Quote of the Day
Darko Suvin writes: "Whether island or valley, whether in space or (from the industrial and bourgeois revolutions on) in time, the new framework is correlative to the new inhabitants. The aliens -- utopians, monsters, or simply differing strangers -- are a mirror to man just as the differing country is a mirror for this world. But the mirror is not only a reflecting one, it is also a transforming one, virgin womb and alchemical dynamo: the mirror as crucible."
Suvin seems to be saying that Science Fiction, like so much of popular culture, both reflects and directs the zeitgeist of what's going on. But there's some interesting play with language and the subtle suggestion that we can learn something about ourselves by pondering on the nature of our speculations: What is it that we want to find? What does a future we might call utopian even look like? What do our utopian yearnings say about us?
Also embedded in Suvin's thought is the notion that Science Fiction is at least partly akin to the act of psychoanalysis, that speculating on the nature of our speculations yields something productive. I would argue whatever is gleamed from this introspection is far more valuable than anything we might guess correctly about the future.
I can trace my own interest in Science Fiction to an early fascination with the future. I was excited as child of eight, nine, ten, eleven, to think about robots, to imagine myself piloting a spaceship, cruising the galaxy the way I rode my BMX bike around the neighborhood.
"Today’s science fiction, he argues, is fixated on nihilism and apocalyptic scenarios—think recent films such as The Road and TV series like “The Walking Dead.” Gone are the hopeful visions prevalent in the mid-20th century. That’s a problem, says Stephenson, author of modern sci-fi classics such as Snow Crash. He fears that no one will be inspired to build the next great space vessel or find a way to completely end dependence on fossil fuels when our stories about the future promise a shattered world."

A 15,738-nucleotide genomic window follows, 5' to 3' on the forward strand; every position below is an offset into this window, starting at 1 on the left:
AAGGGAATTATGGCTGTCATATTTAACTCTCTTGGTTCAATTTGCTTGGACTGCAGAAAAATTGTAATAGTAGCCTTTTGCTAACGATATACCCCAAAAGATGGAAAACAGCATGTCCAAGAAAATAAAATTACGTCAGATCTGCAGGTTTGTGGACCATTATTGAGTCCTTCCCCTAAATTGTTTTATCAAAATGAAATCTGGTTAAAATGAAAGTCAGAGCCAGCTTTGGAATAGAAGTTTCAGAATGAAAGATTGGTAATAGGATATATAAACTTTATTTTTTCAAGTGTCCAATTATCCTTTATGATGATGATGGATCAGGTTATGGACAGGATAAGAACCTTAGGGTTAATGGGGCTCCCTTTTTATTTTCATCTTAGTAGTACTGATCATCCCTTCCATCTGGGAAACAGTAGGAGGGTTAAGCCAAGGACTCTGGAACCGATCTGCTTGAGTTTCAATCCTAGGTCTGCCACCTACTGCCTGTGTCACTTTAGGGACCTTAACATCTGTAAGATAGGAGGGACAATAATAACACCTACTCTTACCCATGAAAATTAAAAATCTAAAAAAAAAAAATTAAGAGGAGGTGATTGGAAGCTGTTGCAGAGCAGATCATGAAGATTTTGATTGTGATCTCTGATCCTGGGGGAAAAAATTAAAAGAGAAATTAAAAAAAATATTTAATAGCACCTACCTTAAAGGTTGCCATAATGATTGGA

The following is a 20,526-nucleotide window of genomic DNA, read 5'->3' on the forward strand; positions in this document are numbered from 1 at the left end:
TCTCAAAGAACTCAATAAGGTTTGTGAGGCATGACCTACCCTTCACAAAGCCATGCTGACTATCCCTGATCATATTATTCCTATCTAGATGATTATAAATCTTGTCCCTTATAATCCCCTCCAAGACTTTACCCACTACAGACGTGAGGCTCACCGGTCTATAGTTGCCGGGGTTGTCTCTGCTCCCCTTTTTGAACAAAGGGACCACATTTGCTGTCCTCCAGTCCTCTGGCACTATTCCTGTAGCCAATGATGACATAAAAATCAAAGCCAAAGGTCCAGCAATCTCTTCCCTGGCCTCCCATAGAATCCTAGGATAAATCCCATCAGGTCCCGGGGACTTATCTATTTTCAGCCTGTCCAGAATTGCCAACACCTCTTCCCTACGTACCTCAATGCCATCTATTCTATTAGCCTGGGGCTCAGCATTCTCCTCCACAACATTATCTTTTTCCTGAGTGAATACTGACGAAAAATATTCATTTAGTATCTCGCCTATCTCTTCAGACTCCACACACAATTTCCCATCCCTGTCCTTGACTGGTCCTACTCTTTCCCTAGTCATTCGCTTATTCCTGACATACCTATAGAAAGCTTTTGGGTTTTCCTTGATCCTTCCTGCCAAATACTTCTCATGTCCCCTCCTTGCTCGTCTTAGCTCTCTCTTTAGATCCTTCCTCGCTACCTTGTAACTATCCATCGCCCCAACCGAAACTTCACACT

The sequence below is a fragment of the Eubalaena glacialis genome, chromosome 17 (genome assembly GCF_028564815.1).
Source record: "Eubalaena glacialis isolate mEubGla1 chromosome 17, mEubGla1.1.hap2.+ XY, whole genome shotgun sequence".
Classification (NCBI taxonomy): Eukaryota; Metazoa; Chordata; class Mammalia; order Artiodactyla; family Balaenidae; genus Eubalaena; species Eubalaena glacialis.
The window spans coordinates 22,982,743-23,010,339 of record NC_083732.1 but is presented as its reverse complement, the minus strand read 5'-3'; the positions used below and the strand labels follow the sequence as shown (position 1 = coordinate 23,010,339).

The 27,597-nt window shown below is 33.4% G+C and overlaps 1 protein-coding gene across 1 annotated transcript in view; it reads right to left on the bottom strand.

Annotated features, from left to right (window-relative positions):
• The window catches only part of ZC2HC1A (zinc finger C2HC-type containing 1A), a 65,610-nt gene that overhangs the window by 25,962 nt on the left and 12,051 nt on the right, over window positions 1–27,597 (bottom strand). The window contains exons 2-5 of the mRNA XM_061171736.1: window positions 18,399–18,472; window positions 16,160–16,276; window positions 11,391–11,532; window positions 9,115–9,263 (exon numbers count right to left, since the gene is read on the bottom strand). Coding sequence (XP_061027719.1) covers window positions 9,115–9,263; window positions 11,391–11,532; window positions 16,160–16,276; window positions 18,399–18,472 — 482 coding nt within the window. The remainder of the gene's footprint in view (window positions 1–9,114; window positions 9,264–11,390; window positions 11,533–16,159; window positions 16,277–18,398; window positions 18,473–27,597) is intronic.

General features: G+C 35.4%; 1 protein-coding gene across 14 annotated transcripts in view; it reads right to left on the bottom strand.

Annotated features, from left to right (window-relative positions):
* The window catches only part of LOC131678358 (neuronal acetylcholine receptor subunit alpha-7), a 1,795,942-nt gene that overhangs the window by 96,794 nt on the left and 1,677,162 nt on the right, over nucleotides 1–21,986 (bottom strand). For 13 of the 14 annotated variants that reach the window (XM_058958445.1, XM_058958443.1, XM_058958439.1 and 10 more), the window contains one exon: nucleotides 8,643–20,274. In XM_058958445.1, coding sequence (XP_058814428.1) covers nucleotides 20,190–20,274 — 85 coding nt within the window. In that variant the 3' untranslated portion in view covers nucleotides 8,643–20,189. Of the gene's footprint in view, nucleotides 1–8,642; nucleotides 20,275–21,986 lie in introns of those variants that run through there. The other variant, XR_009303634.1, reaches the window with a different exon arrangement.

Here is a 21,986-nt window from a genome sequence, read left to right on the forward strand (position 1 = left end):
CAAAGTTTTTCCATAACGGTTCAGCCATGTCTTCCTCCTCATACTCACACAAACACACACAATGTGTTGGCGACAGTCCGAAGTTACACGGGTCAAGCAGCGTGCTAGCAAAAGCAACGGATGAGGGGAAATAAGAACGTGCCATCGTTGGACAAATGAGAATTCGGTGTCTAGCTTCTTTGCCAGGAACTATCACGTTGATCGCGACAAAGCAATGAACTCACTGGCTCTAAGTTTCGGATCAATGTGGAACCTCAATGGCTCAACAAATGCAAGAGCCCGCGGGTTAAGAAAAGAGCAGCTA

I'd argue that SF has always been pretty pessimistic and that this perceived optimism owes more to these childish future dreams than it does to the genre. Look at Frankenstein, 1984, and Brave New World, arguably the most literary of all SF, not a ray of sunshine among them. How about, hmmm, Slaughter House Five and Scanner Darkly? Nope... Even Asimov's utopian stories were about aberrations, glitches in the system, rather than on how smoothly everything is working in the future.
There are two separate processes at work here: one is art, which needs conflict and drama in order to be compelling. The other is a composite, an amalgam of naive hope for the future coupled with the understanding that humankind is on an upward march and things are slowly getting better, the universe slowly coming into focus. Neil DeGrasse Tyson didn't need SF to inspire him to think that the solar system is cool. I think we can all agree that the solar system is super cool. But you can't get any art out of the solar system until you start talking about how much it seems to hate us, lobbing asteroids at us, bathing us in radiation, dooming us with a slow march towards absolute entropy.
Two things: 1) SF nostalgia is not really a product of Science Fiction as a genre at all. 2) Thinking about the nature of our wonder, pondering the boundaries of our imagination is useful and productive psychological self-reflection. We need more of that. Less futurism. As I wrote in Nathaniel's newsfeed:
"If SF is analogous to those ancient stories of magical islands or magical locations one valley over, then futurism is akin to people who have never been anywhere, imagining what they will find when they travel to that island or that valley. That kind of speculation rarely produces much accuracy."